WR Quan Cosby (5-9, 198) sat on most of his numbers from the combine but elected to take part in the vertical jump (34½ inches), short-shuttle (4.34 seconds) and bench press (28 reps). Cosby is a natural receiver and good route runner who looks like an ideal slot guy at the next level.

OG Cedric Dockery (6-3, 314) completed the vertical jump (28 inches), broad jump (8-foot, 4-inches) and short shuttle (4.97). However, he pulled a hamstring during his 40 attempt (5.40 seconds) and missed the rest of his workout.

DT Roy Miller (6-2, 312) continues to impress scouts with his combination of size and athletic ability inside. He ran his 40 in 4.93 seconds and stood on the rest of his numbers from the combine. In a weak nose tackle class, Miller is starting to build momentum and looks to be solidifying himself a spot in the later rounds.

DE Henry Melton (6-4, 269) clocked in at 4.64 seconds in the 40 and reached 34½ inches in the vertical jump.

CB Ryan Palmer (5-8, 187) didn't display the kind of deep speed scouts want to see from an NFL corner, posting times of 4.62 and a 4.58 in the 40. He's considered more quick than fast and is likely to only play slot at the next level.

Iowa
RB Shonn Greene (5-10, 227) vastly improved his 40 time from the combine (4.65), running 4.55. Greene also displayed good explosion with a 39-inch vertical and a 10-6 broad jump. Greene is never going to be a home-run threat in the NFL, but he has great vision, body control and power and will be able to wear down opposing front sevens.

OL Seth Olsen (6-5, 305) produced a 28-inch vertical, an 8-7 broad jump and did 28 reps on the bench. He's an athletic technician inside who has an ability to line up at right tackle or either guard spot.

CB Bradley Fletcher (6-0, 193) impressed scouts with his 4.44 40 time, 40-inch vertical and 10-7 broad jump. He displayed great overall athleticism for his size but has some rough edges to his game that he needs to polish.

DT Mitch King (6-1, 278) ran his 40 in 4.89 seconds, did 25 reps on the bench and hit 33½ inches on his vertical. His game isn't always pretty, but he finds a way to get it done. I expect him to come off the board some time during the third round.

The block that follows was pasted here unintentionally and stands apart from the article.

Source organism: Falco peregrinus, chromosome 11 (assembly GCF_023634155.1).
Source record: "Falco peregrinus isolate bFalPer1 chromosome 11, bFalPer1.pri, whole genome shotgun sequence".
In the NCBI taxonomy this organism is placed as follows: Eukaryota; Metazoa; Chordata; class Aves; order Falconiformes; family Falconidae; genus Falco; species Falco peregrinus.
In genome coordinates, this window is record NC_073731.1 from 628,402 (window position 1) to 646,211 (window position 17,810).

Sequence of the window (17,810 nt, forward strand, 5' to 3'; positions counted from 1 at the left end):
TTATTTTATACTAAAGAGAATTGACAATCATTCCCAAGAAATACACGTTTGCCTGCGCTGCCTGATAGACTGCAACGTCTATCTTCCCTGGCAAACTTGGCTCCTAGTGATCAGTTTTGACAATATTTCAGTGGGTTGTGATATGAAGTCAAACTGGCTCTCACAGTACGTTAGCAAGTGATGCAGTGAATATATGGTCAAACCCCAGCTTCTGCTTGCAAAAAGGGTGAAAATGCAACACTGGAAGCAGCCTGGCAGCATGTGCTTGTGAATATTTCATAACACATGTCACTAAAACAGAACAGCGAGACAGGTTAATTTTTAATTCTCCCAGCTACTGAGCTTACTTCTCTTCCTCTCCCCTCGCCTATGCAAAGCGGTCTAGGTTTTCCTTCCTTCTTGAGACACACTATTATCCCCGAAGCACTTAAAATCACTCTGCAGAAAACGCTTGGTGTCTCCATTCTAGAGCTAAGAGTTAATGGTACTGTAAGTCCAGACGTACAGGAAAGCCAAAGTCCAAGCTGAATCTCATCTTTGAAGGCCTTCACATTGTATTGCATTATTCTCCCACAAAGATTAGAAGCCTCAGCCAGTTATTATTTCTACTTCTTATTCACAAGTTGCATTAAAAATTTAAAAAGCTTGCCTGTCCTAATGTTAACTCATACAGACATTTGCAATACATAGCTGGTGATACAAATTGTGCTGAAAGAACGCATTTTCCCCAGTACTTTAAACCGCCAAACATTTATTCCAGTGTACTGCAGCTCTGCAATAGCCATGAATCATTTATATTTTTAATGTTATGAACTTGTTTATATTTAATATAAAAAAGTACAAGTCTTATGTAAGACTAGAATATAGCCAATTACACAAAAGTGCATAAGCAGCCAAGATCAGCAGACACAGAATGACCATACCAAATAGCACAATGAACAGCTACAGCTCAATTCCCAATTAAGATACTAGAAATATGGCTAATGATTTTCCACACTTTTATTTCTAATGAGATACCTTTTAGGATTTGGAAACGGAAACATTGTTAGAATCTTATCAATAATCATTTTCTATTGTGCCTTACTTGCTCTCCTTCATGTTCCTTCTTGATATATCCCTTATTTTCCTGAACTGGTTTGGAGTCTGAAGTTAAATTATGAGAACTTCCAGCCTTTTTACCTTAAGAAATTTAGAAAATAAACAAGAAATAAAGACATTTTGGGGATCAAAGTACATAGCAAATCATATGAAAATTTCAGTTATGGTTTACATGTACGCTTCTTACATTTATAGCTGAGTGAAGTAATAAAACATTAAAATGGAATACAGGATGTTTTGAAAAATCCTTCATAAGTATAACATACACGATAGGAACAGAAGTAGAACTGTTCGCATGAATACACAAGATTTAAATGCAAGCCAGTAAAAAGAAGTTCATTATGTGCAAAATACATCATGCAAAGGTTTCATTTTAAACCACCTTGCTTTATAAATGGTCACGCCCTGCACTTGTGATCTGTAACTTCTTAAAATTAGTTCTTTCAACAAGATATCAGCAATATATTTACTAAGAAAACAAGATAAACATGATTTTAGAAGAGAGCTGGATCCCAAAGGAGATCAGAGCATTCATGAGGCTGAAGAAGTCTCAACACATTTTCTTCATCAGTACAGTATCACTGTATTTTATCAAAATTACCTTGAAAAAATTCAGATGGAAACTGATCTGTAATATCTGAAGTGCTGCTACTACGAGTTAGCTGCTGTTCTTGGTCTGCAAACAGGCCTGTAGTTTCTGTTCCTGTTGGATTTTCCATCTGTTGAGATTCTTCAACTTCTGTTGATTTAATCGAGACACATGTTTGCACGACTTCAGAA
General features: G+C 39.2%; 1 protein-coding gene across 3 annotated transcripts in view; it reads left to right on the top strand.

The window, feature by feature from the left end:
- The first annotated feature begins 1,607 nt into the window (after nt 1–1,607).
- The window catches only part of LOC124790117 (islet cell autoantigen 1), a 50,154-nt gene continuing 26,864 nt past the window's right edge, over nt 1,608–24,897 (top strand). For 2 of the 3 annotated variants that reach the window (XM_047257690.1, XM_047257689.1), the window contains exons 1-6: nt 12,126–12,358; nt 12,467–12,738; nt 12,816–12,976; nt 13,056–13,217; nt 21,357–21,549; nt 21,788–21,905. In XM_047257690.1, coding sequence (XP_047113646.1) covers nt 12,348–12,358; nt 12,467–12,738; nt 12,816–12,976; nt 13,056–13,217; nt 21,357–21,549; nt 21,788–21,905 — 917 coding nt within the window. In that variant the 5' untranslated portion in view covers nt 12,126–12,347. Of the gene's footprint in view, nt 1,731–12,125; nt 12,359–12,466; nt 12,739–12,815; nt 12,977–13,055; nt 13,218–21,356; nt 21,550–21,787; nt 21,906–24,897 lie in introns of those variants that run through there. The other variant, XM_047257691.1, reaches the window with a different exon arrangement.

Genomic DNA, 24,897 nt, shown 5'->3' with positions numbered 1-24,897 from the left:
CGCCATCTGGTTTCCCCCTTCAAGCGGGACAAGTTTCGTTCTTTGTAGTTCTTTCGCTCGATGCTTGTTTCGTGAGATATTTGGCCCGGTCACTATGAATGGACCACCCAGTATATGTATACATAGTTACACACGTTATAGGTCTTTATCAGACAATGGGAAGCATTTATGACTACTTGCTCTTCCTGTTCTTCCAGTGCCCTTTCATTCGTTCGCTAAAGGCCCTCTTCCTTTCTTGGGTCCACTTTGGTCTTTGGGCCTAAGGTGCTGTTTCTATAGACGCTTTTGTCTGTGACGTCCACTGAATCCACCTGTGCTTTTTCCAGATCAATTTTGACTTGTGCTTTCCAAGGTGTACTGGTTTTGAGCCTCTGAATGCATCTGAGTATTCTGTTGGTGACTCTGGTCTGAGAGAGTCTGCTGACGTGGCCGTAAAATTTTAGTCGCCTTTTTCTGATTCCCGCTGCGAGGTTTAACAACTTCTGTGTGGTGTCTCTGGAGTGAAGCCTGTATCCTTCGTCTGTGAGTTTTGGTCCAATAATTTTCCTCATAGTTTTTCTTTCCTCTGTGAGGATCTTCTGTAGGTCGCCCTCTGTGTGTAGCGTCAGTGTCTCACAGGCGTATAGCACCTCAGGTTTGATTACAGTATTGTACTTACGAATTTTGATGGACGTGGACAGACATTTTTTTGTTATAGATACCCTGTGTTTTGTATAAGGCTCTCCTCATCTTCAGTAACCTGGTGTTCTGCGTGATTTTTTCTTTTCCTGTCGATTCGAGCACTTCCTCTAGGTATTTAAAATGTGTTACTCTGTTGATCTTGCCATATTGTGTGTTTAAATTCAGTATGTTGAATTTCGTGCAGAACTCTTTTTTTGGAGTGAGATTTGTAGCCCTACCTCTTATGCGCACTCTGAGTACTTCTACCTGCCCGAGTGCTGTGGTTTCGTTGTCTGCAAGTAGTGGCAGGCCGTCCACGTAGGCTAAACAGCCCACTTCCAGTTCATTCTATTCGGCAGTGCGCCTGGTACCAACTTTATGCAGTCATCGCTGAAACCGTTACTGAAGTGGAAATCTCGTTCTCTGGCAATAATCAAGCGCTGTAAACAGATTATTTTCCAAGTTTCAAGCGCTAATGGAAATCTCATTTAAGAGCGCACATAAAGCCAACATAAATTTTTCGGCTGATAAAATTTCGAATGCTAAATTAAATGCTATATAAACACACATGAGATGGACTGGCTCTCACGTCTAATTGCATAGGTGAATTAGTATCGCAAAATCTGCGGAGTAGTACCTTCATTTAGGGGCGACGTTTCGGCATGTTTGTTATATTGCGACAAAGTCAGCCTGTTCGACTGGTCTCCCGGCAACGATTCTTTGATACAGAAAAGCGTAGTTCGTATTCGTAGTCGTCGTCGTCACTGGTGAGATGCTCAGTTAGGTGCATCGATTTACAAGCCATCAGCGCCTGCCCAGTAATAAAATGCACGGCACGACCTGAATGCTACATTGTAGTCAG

C Rob Bruggeman (6-4, 293) showed impressive overall athleticism, running a 5.05 40 and a 4.69 short-shuttle. He also hit 33 inches on his vertical jump and did 32 reps on the bench.

Tennessee
DE Robert Ayers (6-3, 272) elected to keep most of his numbers from the combine but did run the short-shuttle (4.46) and three-cone drill (7.07). He was said to look good during his workout and took part in both defensive line and linebacker drills. Ayers is one of the nation's top defensive linemen, but we still think he's best suited to play as a down defensive end in a 4-3.

RB Arian Foster did not show up at the Tennessee pro day and instead decided to work out at San Diego State.

OG Anthony Parker (6-2, 290) has done a nice job cutting weight since the start of postseason workouts and ran a low of 5.08 in the 40.

DT Demonte' Bolden (6-4, 294) is an explosive, long-armed lineman who can play inside in a one-gap scheme or DE in a 3-4 team. Bolden ran a 4.95 40, benched 225 pounds 26 times and looked very good in position drills.

DB DeAngelo Willingham (5-11, 217) clocked in with a 40 time of 4.46 and had a 36-inch vertical and a 10-6 broad jump. He also looked good during position drills and is starting to generate positive buzz after a rough senior year.

Pittsburgh
RB LeSean McCoy (5-11, 204) had a very average workout, running his 40 in 4.50 seconds, but put up lineman-like numbers in the vertical jump (29 inches) and broad jump (8-11). McCoy is a natural runner who's considered more quick than fast, but this was not the type of workout scouts envisioned for him.

Leading the way for McCoy this season was fullback Conredge Collins (5-11, 224), who had a solid workout, posting a 4.64 40 time, a 6.93 three-cone drill and 24 reps on the bench. Collins is considered one of the nation's top FB prospects and will likely come off the board during the later rounds.

LB Scott McKillop (6-1, 245) sat on all his numbers from the combine but was said to look good in position drills.

OG C.J. Davis (6-2, 308) ran his 40 in 5.55 seconds, did 23 reps on the bench and posted a 24½-inch vertical.

WR Derek Kinder (6-0, 202) ran a 4.54 40, posted 12 reps on the bench and had an impressive 36½-inch vertical jump.

Short and slow is never a good combination for an NFL safety, but that's the only way to describe S Eric Thatcher, who measured 5-9, 200 and ran a pedestrian-like 4.71 40.

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Donald Brown
(Elsa/Getty)

Connecticut
RB Donald Brown sat on most of his numbers from the combine but took part in position drills. He looked sharp and decisive during his workout and is now considered a late first/early second-round prospect.

OT William Beatty (6-6, 307) also took part in only position drills and looked fluid and graceful in his workout. Beatty possesses great length and athleticism for the position, and in an offensive tackle-starved league, I expect his name to be called in the first round.

CB Darius Butler ran an impressive 4.38 40 time and looked good during position drills. Butler has been rapidly moving up draft boards since the Senior Bowl and looks to be in that late first round/early second-round mix.

DE/LB Cody Brown was able to improve on his 40 from the combine (4.76) by running in the 4.6 range.

QB Tyler Lorenzen (6-5, 227) is likely to make a transition to either WR or DB at the next level. He worked out at both positions for scouts.

The National Football Post (www.nationalfootballpost.com) is a unique and premier online source of insight about all sides of football featuring professionals with experience in all facets of the NFL.